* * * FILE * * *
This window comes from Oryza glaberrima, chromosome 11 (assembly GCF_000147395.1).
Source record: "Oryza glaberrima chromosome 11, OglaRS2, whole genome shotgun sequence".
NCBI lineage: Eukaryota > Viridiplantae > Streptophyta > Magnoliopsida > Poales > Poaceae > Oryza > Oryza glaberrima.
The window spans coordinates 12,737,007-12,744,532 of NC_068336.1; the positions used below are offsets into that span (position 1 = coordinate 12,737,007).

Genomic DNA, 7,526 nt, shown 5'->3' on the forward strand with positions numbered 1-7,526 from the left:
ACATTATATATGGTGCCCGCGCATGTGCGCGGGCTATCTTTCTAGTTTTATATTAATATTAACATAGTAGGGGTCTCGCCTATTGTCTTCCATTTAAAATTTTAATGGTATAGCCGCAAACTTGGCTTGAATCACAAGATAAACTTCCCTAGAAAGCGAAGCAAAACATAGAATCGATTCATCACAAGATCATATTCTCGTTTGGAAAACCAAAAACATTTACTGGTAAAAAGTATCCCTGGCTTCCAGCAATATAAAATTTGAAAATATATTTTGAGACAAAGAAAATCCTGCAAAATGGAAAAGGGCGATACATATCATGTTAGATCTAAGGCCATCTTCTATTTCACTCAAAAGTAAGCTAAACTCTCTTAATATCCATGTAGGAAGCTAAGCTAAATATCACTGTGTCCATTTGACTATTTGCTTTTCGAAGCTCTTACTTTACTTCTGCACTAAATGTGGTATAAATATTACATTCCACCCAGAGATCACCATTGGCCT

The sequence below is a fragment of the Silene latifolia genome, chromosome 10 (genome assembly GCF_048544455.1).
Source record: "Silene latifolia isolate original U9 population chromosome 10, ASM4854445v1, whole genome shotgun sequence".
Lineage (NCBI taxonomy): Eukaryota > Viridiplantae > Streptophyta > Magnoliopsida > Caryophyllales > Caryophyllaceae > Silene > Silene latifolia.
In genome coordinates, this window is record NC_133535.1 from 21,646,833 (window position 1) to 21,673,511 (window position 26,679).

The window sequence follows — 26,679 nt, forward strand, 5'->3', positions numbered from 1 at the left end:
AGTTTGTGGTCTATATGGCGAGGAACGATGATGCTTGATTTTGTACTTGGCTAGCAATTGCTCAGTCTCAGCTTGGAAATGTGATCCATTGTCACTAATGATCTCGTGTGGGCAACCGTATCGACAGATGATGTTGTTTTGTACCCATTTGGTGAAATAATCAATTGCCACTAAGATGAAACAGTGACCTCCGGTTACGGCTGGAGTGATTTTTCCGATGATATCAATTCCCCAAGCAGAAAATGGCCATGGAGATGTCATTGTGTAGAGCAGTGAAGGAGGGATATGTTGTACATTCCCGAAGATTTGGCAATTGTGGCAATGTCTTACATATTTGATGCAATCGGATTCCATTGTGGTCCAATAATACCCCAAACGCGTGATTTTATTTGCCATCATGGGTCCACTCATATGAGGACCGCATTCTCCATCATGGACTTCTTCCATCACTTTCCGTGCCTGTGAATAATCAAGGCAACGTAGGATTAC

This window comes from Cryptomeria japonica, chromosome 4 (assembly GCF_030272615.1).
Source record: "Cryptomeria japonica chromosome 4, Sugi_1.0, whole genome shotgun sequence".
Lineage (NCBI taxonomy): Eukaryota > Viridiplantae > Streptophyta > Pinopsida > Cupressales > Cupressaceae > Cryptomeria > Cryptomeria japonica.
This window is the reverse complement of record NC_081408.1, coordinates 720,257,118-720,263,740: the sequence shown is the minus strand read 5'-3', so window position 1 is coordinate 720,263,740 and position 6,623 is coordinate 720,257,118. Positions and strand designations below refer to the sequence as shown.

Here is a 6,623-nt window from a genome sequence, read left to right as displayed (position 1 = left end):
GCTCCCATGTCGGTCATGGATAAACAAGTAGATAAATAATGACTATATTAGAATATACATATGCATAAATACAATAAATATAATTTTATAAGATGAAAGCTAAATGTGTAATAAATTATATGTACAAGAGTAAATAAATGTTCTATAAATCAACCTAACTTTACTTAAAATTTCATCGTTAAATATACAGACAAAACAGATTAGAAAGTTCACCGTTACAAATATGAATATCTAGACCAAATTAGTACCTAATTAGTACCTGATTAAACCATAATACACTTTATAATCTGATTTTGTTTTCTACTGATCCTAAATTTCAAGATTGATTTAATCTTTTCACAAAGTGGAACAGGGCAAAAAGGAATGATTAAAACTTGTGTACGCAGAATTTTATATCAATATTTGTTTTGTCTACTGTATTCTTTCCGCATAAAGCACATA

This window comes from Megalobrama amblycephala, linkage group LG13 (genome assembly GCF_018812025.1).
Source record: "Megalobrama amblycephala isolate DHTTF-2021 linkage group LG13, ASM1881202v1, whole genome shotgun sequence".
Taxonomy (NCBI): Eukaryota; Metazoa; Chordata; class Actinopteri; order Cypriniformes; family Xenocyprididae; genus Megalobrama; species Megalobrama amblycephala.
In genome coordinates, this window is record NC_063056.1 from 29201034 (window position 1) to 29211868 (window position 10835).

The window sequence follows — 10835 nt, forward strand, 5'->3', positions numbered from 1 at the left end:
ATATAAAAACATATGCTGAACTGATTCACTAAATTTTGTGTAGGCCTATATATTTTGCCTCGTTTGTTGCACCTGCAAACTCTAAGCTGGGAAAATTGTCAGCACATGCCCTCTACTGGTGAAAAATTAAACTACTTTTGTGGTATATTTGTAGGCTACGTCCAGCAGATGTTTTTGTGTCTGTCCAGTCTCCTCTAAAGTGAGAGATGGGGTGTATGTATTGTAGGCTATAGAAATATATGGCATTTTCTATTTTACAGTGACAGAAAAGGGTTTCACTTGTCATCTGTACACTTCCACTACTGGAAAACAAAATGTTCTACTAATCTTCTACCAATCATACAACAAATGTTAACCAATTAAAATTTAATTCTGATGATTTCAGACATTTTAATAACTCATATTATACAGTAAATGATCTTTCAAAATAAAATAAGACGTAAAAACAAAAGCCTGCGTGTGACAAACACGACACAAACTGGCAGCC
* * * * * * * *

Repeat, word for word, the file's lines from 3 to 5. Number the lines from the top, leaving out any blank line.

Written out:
NCBI lineage: Eukaryota > Viridiplantae > Streptophyta > Magnoliopsida > Poales > Poaceae > Oryza > Oryza glaberrima.
The window spans coordinates 12,737,007-12,744,532 of NC_068336.1; the positions used below are offsets into that span (position 1 = coordinate 12,737,007).

Genomic DNA, 7,526 nt, shown 5'->3' on the forward strand with positions numbered 1-7,526 from the left: